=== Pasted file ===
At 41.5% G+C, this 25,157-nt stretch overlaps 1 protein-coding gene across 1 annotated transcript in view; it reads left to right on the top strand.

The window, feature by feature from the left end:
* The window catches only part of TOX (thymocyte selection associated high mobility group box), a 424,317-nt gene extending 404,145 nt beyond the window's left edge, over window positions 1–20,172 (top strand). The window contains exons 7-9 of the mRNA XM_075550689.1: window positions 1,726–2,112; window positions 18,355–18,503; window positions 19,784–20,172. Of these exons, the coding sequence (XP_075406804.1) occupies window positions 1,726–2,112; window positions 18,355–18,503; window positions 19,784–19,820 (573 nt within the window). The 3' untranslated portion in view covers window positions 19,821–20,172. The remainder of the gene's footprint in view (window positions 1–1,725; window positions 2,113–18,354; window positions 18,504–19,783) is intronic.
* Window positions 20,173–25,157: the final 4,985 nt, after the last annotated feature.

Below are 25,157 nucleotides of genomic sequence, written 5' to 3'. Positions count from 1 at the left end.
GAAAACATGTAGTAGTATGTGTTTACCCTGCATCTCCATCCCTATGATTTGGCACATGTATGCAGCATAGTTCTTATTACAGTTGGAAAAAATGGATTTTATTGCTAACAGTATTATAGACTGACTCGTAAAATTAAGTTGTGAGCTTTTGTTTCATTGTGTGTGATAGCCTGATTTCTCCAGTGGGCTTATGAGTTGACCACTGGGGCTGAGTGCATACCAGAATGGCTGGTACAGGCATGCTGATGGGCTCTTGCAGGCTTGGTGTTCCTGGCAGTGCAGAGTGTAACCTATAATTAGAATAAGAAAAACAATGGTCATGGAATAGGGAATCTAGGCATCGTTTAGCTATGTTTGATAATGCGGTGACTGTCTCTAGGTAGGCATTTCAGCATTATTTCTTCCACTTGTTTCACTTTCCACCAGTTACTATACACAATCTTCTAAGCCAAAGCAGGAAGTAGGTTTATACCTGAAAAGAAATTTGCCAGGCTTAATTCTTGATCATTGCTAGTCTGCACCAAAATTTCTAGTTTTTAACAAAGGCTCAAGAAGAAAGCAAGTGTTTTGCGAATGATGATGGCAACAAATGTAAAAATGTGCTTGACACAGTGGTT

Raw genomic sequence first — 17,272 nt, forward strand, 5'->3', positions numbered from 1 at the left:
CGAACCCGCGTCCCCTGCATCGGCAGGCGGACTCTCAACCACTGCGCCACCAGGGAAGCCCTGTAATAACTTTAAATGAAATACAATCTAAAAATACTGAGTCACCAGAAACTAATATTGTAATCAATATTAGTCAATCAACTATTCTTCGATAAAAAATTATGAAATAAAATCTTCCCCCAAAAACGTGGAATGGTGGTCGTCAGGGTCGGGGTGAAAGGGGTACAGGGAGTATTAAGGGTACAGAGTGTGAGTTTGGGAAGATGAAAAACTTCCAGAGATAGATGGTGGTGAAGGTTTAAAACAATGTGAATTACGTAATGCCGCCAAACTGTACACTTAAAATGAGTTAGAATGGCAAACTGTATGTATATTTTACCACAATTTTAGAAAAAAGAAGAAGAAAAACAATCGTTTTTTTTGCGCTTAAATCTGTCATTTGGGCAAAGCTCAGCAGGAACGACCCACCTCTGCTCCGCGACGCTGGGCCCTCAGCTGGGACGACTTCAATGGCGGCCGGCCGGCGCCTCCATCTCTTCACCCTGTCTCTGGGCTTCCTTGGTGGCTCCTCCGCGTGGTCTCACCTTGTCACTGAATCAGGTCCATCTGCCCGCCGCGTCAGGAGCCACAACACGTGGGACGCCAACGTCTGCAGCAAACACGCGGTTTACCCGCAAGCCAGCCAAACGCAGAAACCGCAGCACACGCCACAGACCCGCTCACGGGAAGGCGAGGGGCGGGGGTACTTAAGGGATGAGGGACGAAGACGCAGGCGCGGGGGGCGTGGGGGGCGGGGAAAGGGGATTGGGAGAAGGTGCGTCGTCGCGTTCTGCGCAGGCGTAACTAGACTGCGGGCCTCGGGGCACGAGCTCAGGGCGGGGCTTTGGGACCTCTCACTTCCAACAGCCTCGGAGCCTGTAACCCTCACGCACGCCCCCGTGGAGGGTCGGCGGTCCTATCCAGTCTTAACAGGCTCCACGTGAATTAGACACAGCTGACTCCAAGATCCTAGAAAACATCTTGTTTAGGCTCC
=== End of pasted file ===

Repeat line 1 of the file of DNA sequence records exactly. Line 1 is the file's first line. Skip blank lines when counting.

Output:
At 41.5% G+C, this 25,157-nt stretch overlaps 1 protein-coding gene across 1 annotated transcript in view; it reads left to right on the top strand.